Is Educational Choice Conservative?

 

School ChoiceYesterday, Texas lawmakers held hearings about expanding educational choice in the Lone Star State. Perhaps the most prominent proposal was an education savings account (ESA), which would allow families to take a portion of the state funds that would have been spent on their child in their assigned district school and instead use them on private school tuition, tutoring, text books, online courses, homeschool materials, and more. Parents could roll over unused funds from year to year to save for later educational expenses, including college. Because ESAs offer spending flexibility and the ability to save–which creates an incentive to economize–they are an improvement on traditional school vouchers.

However, a Republican member of the State Board of Education, Thomas Ratliff, offered the following objection to the proposed ESAs:

“It is nothing more than a huge handout with no way to control the price tag — hardly a conservative idea,” Ratliff said.

He noted that it takes $8,500 of taxpayer money per student per year just to provide basic support, not counting buildings and equipment. To come from one family, the family either would have to have a $700,000 home or spend $120,000 a year on items subject to sales tax, Ratliff said.

“There are no savings in these accounts,” he said. “There are donations from the elderly couple next door that has no kids and from the local business down the street that pays their property tax.”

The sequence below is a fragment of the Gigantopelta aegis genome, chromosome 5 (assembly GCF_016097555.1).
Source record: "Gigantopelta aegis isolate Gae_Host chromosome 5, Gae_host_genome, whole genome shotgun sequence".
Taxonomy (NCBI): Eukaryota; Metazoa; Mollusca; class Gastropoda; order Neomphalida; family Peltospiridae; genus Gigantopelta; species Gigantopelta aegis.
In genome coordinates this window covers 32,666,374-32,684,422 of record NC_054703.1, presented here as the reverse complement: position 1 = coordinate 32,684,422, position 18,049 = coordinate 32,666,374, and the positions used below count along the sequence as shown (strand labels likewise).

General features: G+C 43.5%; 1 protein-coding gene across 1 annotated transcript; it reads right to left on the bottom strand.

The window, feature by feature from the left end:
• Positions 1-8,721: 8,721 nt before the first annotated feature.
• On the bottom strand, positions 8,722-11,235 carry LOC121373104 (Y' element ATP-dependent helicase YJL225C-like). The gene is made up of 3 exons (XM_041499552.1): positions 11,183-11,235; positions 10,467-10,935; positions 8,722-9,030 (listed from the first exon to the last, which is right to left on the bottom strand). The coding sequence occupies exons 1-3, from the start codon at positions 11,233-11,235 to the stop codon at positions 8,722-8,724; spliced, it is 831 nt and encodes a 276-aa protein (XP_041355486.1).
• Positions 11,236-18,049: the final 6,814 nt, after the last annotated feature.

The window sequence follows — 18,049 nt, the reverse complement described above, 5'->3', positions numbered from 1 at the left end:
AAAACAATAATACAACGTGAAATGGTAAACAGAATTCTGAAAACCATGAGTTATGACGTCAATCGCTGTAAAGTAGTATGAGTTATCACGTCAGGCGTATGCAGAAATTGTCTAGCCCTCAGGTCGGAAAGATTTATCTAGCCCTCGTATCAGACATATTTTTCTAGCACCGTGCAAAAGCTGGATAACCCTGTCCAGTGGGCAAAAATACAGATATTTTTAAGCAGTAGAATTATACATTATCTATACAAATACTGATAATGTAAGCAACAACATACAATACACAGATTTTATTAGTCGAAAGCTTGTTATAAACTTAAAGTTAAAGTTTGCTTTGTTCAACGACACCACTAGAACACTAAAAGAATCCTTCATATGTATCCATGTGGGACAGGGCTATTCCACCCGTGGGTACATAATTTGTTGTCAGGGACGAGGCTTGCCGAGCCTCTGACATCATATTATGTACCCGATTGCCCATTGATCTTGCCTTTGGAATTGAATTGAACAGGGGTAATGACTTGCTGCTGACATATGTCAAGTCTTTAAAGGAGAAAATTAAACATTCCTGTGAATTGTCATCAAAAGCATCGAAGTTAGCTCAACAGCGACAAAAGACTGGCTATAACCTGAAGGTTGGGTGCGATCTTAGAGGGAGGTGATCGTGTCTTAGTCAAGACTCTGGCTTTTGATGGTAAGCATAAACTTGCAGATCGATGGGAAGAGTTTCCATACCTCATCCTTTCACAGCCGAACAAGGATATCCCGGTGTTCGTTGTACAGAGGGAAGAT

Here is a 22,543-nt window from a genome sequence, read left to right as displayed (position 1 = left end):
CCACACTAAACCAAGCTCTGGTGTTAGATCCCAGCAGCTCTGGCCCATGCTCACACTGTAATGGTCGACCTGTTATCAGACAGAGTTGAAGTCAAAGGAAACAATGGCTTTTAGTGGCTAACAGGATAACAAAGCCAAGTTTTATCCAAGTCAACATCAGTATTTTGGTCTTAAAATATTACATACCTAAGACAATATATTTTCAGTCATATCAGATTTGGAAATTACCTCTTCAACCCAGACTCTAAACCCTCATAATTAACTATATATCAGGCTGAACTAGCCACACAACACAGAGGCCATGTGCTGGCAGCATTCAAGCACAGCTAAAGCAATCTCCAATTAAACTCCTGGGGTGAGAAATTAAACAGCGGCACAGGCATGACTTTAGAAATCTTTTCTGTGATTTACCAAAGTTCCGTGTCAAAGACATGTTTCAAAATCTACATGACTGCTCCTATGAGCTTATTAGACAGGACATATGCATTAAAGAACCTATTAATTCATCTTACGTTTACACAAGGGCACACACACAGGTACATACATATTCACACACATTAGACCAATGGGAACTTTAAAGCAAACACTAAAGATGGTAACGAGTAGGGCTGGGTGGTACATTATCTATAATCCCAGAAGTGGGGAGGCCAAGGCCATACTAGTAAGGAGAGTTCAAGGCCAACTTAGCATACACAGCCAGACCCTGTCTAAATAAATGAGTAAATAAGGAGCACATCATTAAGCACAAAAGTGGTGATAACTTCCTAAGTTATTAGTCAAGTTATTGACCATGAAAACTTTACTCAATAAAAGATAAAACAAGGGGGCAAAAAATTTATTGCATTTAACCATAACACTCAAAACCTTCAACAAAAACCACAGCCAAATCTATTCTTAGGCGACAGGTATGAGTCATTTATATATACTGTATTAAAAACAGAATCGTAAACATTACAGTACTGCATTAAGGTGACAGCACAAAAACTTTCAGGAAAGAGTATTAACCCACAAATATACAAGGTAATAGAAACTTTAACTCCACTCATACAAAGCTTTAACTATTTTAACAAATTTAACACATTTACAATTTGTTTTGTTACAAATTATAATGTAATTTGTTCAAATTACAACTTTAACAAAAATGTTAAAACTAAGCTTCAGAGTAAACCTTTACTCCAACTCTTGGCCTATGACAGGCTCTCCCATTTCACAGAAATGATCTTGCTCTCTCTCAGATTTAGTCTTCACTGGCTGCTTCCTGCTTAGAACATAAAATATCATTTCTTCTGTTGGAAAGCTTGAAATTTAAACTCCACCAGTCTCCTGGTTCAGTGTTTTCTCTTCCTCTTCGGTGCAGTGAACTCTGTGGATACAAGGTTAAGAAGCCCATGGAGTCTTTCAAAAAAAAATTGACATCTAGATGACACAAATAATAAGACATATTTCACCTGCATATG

Of course, if you follow the logic, this is really an argument against public schooling, period. A low-income family with two kids isn’t paying enough taxes to cover their per-pupil expenditures at their assigned district school. And it’s not like the state is controlling the number of children who are born in Texas or move to the state, so the price tag is just as “unfettered” as the ESA. Is a member of the State Board of Education really arguing that the state of Texas should stop funding district schools?

In fact, taxpayers do save money from the ESAs. ESAs grant parents only a portion of the state funds that would have been spent on their child at his or her assigned district school, and they include none of the federal or local funding. That means the “elderly couple next door” and “local business down the street” are spending much less per pupil on ESA students than they otherwise would have.

I don’t know what Mr. Ratliff thinks is a “conservative idea,” but a program that expands educational opportunity, empowers families, provides market alternatives to a moribund government bureaucracy, improves performance, and saves money while doing so sounds pretty conservative to me.

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  1. EdPolaski Inactive
    EdPolaski
    @EdPolaski

    Jason Bedrick:

    EdPolaski: If you don’t like, say, your local Kyrene elementary school or any of the charter alternatives, and you can afford a private school, I don’t think anyone should get a tax credit for paying your kid’s private school tuition. That’s really the entirety of my point. And it’s also based largely on 2016 budget and education realities – in a more perfect world, I might feel differently.

    But why is that any different from taxpayers picking up the tab at the district school or a charter school? If the state is going to be in the business of funding kids’ educations, why shouldn’t the money just follow the child? (Or, at least, provide tax incentives that have the net effect of saving the state money while expanding educational opportunity.) Shouldn’t conservatives favor a system that fosters a market and empowers families over a system that is dominated by a government monopoly?

    In the reality that is 2016 in AZ, where AZ public schools can’t pay teachers enough to keep the jobs filled, I don’t think the system should be concerned with empowering rich families to get religious education. Whether that’s conservative or not.

    • #31
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